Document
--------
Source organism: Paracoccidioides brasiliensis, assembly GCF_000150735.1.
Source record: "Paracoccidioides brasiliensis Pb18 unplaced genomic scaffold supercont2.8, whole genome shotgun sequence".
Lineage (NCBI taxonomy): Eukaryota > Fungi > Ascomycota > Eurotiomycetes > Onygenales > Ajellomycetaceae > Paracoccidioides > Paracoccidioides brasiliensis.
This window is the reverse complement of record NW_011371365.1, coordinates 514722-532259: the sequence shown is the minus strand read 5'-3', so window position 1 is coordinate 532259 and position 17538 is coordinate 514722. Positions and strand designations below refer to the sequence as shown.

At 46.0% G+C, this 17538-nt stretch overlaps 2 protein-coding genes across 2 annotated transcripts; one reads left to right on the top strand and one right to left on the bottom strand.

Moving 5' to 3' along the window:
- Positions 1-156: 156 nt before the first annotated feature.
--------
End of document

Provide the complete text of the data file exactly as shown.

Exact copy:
Source organism: Paracoccidioides brasiliensis, assembly GCF_000150735.1.
Source record: "Paracoccidioides brasiliensis Pb18 unplaced genomic scaffold supercont2.8, whole genome shotgun sequence".
Lineage (NCBI taxonomy): Eukaryota > Fungi > Ascomycota > Eurotiomycetes > Onygenales > Ajellomycetaceae > Paracoccidioides > Paracoccidioides brasiliensis.
This window is the reverse complement of record NW_011371365.1, coordinates 514722-532259: the sequence shown is the minus strand read 5'-3', so window position 1 is coordinate 532259 and position 17538 is coordinate 514722. Positions and strand designations below refer to the sequence as shown.

At 46.0% G+C, this 17538-nt stretch overlaps 2 protein-coding genes across 2 annotated transcripts; one reads left to right on the top strand and one right to left on the bottom strand.

Moving 5' to 3' along the window:
- Positions 1-156: 156 nt before the first annotated feature.